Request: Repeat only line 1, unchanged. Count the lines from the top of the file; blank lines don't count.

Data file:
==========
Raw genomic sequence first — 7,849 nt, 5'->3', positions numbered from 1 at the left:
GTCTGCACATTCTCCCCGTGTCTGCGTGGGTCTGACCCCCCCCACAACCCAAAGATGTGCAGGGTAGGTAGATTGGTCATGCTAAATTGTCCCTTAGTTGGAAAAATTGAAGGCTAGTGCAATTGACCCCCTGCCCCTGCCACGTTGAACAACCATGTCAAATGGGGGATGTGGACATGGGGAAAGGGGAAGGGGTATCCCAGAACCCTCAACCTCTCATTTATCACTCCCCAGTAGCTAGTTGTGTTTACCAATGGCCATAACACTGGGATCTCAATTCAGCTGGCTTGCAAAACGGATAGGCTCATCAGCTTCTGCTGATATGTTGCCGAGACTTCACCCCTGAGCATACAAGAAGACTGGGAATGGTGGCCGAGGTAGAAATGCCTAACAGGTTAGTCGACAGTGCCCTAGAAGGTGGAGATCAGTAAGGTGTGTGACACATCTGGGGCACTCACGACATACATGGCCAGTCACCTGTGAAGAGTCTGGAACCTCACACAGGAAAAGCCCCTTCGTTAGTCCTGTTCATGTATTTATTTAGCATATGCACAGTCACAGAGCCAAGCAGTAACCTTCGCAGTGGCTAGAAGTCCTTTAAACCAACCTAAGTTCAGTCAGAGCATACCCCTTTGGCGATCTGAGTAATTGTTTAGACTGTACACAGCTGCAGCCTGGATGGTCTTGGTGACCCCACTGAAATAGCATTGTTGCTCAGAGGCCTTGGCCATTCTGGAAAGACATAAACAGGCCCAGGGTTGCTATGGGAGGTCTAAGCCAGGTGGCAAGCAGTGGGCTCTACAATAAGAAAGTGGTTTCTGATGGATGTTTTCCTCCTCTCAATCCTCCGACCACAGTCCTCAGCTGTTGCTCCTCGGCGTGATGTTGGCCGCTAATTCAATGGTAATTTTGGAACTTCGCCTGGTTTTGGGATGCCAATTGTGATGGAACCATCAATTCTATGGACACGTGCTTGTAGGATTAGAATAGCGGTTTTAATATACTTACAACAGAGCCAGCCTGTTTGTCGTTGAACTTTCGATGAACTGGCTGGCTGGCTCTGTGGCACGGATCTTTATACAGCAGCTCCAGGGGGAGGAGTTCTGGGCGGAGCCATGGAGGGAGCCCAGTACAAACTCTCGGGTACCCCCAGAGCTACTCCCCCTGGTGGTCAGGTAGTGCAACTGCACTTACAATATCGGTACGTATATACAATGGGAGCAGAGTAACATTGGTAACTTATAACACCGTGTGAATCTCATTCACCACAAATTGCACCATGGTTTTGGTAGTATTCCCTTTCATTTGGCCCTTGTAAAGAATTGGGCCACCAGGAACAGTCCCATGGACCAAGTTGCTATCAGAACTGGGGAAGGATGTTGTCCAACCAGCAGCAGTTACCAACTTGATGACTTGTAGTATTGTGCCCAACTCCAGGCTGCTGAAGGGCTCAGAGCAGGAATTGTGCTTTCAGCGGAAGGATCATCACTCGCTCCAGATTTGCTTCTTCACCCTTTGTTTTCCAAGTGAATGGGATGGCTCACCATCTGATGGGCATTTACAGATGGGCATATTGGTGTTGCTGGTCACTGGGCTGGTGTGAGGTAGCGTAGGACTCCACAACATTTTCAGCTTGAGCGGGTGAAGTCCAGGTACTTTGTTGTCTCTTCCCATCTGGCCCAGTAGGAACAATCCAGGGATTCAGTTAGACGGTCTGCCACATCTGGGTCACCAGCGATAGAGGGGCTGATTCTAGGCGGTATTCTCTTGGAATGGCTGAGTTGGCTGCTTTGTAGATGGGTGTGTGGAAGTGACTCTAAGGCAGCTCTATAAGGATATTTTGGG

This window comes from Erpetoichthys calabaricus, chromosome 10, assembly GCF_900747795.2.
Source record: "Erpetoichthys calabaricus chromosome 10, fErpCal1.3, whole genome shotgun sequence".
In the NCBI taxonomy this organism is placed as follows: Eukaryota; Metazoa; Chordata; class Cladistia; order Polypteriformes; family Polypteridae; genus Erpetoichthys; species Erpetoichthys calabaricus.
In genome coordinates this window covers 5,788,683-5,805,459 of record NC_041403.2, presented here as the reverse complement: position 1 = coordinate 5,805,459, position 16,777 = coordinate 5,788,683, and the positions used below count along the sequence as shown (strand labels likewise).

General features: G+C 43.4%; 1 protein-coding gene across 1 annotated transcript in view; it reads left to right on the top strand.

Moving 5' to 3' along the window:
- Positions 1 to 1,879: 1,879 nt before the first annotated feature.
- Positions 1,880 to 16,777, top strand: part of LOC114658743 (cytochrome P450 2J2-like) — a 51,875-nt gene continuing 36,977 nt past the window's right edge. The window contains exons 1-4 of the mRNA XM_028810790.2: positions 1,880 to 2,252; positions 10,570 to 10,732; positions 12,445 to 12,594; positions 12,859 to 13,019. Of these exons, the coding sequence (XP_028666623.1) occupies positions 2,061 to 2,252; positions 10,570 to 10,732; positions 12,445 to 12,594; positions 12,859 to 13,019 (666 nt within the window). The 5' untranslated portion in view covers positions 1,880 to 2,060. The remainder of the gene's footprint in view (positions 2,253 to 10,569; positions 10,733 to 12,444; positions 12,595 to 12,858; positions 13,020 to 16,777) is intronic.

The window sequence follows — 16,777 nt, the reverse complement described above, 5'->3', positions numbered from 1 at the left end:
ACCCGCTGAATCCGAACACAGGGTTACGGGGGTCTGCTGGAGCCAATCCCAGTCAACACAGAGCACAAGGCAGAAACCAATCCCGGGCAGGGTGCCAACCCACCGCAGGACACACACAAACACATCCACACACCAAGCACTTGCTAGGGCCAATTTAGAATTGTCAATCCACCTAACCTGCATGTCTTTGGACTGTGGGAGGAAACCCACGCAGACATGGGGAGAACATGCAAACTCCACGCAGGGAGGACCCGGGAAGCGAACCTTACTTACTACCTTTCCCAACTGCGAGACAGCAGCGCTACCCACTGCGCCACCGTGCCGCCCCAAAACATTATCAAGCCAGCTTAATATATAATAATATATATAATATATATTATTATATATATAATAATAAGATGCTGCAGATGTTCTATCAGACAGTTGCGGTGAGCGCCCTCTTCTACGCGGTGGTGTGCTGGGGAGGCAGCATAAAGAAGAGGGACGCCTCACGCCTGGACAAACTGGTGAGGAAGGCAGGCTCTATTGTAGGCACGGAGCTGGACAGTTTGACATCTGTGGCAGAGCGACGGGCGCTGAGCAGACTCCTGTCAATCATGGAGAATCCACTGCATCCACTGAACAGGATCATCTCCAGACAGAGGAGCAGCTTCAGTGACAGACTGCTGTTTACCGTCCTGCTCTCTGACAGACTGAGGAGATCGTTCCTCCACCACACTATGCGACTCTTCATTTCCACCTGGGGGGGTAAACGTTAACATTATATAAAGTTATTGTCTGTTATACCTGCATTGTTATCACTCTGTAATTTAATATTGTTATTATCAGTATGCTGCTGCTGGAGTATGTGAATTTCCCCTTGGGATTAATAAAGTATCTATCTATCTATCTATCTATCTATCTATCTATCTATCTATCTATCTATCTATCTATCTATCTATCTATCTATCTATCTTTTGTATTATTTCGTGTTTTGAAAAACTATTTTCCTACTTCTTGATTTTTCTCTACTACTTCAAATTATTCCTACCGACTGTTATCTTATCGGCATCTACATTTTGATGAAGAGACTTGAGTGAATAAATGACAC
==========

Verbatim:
Raw genomic sequence first — 7,849 nt, 5'->3', positions numbered from 1 at the left: